Much progress has been made in the standardisation of pathological response but optimising viable tumour cutoffs for predicting long-term outcome after different treatment modalities and by histological type remain key areas for investigation
Over several decades, many studies have shown that patients with lung cancer who demonstrate a major pathological response (MPR) after neoadjuvant chemotherapy have significantly improved survival. However, guidance on how to process and evaluate resected lung cancer specimens was lacking, as were precise definitions on the degree of pathological response, including MPR and complete pathological response (CPR). An international panel of members of the International Association for the Study of Lung Cancer (IASLC), together with an additional group multidisciplinary experts, including surgeons, pathologists, radiologists and medical oncologists, proposed the first set of recommendations for the pathological assessment of lung cancer resection specimens after neoadjuvant therapy, which was published in 2020 (J Thorac Oncol. 2020;15:709–740).
One of the key reasons for developing these recommendations is the increasing number of treatment modalities being explored in the neoadjuvant setting – single-agent immunotherapies, different combinations of immunotherapy and chemotherapy and molecular targeted therapies – and the need for standardised surrogate endpoints. In the recent phase II LCMC3 study, pre-operative treatment with atezolizumab met the primary endpoint with a 20% MPR, which is similar to neoadjuvant cisplatin-based therapy, and with a CPR of 7% (J Thorac Oncol. 2021;16(3_suppl):S59–S61). Regarding combination therapy, in the phase III CheckMate 816 trial, neoadjuvant nivolumab plus platinum-doublet chemotherapy significantly increased CPR – one of the primary endpoints – versus chemotherapy (24.0% versus 2.2%), with improved MPR rates (36.9% versus 8.9%) (Cancer Res 2021:81(13_suppl):CT003). Incorporating MPR as a defined surrogate endpoint, rather than the somewhat restrictive criteria of CPR with its low achievement rates, may be an important step for the future.
Historically, MPR was defined in chemotherapy trials as 10% or less viable tumour; however, one must not assume that optimal thresholds are necessarily the same for immunotherapy or molecular targeted therapy as chemotherapy, and this is an important area for investigation. In addition, previous studies have analysed histological types together, particularly adenocarcinoma and squamous cell carcinoma. Working with colleagues at the Memorial Sloan Kettering Cancer Center and elsewhere, we have shown that the optimal cutoff percentage of viable tumour for predicting lung cancer-specific cumulative incidence of death was 10% for squamous cell carcinoma, but was 65% for adenocarcinoma (J Thorac Oncol. 2019;14:482–493). Very similar findings were demonstrated by Swiss investigators (Mod Pathol. 2021;34:1333–1344), supporting 65% as the optimal cutoff for MPR in adenocarcinomas and highlighting the need to record and analyse the actual percentages, rather than simply noting whether the 10% cutoff was reached.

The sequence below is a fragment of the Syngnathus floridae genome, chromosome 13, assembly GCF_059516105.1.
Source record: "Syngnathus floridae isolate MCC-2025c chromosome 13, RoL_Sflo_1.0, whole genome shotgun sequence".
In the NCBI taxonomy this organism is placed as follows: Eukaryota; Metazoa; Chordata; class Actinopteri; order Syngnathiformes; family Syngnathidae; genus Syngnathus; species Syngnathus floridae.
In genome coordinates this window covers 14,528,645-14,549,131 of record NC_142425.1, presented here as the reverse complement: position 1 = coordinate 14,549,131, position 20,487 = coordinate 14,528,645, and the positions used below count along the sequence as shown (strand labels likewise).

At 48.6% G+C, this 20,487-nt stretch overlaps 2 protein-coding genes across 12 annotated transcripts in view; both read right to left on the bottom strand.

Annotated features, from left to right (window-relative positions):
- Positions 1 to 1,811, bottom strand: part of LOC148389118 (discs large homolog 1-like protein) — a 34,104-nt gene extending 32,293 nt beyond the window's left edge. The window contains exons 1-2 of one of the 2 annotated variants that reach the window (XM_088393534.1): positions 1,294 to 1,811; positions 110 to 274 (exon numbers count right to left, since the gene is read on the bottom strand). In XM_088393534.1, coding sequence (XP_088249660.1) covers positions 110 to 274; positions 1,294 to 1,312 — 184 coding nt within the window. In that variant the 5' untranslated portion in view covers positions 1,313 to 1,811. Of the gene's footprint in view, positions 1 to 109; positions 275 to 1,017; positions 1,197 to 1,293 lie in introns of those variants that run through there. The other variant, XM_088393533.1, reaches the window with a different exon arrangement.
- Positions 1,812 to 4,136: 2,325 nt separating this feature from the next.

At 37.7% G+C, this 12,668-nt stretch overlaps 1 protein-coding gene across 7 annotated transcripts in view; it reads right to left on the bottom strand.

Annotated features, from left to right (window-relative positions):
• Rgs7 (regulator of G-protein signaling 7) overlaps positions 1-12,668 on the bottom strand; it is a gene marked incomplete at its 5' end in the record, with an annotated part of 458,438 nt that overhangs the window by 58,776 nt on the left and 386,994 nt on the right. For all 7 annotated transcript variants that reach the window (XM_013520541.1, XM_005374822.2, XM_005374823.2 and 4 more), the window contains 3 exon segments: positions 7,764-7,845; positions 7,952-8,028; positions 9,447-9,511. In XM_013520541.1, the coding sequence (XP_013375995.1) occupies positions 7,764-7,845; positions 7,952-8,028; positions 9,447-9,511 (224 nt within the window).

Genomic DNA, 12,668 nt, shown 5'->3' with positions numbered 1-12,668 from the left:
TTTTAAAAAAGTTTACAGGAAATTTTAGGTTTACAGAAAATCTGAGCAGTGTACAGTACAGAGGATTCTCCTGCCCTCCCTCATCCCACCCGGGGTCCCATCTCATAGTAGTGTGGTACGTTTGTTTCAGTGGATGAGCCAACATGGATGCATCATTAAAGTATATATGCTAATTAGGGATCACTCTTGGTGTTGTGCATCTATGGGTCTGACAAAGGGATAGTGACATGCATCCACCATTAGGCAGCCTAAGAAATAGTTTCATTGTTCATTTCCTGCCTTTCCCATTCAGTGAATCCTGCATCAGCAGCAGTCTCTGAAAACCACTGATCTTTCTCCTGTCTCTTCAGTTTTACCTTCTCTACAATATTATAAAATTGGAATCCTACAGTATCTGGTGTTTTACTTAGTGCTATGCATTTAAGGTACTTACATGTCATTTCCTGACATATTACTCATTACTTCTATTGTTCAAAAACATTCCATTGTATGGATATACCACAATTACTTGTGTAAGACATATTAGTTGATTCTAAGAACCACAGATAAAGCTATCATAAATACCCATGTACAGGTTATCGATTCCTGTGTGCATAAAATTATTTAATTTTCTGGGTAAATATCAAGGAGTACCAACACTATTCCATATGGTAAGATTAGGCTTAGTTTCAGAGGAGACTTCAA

Following on from the IASLC recommendations, a reproducibility study led by the IASLC Pathology Committee is currently being conducted with investigators from all over the world. Using the same set of neoadjuvant resected specimens, we hope to determine the degree of reproducibility of the criteria used to assess the percentages of viable tumour versus necrosis and stroma. Taking advantage of technological advances may also improve pathological response quantification and may help provide more precise quantification of the proportion of viable tumour after neoadjuvant therapy. In a study of data from the LCMC3 trial, artificial intelligence (AI)-powered assessment was compared with manual assessment (J Clin Oncol 2021;39(15_suppl):106). Good inter-reader agreement was noted between the pathologists and importantly, there was strong correlation between AI-powered digital and manual pathological response assessment, supporting further studies of automation methods.
Given the unique source of information from ongoing neoadjuvant studies with targeted therapies and immunotherapies, the IASLC is also actively involved in creating an international clinical trial data repository to uniformly collect clinical and pathological information. I believe this type of international cooperation is another exciting way that future work can be brought together to advance our understanding in this field.
Value of pathological response as an endpoint. European Lung Cancer Congress 2022
Keynote Lecture, 01.04.2022, h. 14:30 – 15:00, Congress Hall